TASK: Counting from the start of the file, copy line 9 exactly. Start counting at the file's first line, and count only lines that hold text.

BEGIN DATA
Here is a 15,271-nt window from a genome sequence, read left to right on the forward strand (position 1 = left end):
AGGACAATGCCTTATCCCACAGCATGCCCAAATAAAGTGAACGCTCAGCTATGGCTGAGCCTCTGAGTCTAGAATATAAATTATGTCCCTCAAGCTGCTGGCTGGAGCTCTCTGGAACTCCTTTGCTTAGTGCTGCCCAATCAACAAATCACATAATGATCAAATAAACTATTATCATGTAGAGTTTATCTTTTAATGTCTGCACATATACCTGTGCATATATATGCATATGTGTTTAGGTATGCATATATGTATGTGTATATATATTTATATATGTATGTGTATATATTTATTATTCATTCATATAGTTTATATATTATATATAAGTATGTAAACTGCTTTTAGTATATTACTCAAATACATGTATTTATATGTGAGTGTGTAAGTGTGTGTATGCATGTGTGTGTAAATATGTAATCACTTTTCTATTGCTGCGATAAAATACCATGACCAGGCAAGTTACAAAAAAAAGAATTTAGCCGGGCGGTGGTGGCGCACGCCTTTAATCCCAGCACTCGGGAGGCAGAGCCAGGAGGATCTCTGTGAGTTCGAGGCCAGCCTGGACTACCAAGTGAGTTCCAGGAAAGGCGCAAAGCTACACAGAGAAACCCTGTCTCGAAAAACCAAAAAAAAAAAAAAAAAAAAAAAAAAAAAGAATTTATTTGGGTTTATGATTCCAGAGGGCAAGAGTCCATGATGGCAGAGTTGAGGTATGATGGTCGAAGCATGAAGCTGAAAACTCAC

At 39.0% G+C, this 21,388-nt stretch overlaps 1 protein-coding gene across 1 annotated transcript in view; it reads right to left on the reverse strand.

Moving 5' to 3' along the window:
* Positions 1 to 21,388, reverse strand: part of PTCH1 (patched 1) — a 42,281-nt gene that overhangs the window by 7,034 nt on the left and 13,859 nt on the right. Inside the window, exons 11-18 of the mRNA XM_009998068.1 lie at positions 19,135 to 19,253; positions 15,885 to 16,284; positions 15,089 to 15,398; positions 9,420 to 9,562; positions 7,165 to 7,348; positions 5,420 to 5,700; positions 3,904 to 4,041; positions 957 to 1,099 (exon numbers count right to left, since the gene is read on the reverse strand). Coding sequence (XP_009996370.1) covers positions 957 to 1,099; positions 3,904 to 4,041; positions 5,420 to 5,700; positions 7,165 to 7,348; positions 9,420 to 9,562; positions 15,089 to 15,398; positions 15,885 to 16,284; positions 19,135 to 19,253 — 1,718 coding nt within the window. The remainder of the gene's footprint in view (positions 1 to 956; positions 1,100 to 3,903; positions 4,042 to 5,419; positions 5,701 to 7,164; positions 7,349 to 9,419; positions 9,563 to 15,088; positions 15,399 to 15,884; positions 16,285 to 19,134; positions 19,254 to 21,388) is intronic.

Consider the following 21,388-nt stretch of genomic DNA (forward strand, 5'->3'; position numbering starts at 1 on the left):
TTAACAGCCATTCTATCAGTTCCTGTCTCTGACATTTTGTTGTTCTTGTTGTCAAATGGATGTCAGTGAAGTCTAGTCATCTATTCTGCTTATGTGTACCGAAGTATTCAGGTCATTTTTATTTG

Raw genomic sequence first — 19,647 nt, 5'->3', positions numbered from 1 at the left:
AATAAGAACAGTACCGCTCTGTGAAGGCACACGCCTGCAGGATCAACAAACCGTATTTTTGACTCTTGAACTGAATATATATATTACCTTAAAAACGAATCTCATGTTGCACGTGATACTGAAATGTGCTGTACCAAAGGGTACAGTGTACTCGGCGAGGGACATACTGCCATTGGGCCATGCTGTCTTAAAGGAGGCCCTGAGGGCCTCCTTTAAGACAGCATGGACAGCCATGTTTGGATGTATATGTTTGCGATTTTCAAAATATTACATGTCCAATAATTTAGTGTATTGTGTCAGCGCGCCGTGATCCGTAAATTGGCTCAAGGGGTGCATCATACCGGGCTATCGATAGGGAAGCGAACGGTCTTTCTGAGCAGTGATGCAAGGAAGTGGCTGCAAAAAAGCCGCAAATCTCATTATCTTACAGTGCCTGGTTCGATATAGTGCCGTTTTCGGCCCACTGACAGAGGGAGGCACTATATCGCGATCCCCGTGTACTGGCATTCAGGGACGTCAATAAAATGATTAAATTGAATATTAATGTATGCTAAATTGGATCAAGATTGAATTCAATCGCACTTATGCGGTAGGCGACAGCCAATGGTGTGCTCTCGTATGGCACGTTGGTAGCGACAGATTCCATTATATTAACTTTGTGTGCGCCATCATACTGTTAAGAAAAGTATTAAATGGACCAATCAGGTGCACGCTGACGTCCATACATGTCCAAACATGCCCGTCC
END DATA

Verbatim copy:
AATAAGAACAGTACCGCTCTGTGAAGGCACACGCCTGCAGGATCAACAAACCGTATTTTTGACTCTTGAACTGAATATATATATTACCTTAAAAACGAATCTCATGTTGCACGTGATACTGAAATGTGCTGTACCAAAGGGTACAGTGTACTCGGCGAGGGACATACTGCCATTGGGCCATGCTGTCTTAAAGGAGGCCCTGAGGGCCTCCTTTAAGACAGCATGGACAGCCATGTTTGGATGTATATGTTTGCGATTTTCAAAATATTACATGTCCAATAATTTAGTGTATTGTGTCAGCGCGCCGTGATCCGTAAATTGGCTCAAGGGGTGCATCATACCGGGCTATCGATAGGGAAGCGAACGGTCTTTCTGAGCAGTGATGCAAGGAAGTGGCTGCAAAAAAGCCGCAAATCTCATTATCTTACAGTGCCTGGTTCGATATAGTGCCGTTTTCGGCCCACTGACAGAGGGAGGCACTATATCGCGATCCCCGTGTACTGGCATTCAGGGACGTCAATAAAATGATTAAATTGAATATTAATGTATGCTAAATTGGATCAAGATTGAATTCAATCGCACTTATGCGGTAGGCGACAGCCAATGGTGTGCTCTCGTATGGCACGTTGGTAGCGACAGATTCCATTATATTAACTTTGTGTGCGCCATCATACTGTTAAGAAAAGTATTAAATGGACCAATCAGGTGCACGCTGACGTCCATACATGTCCAAACATGCCCGTCC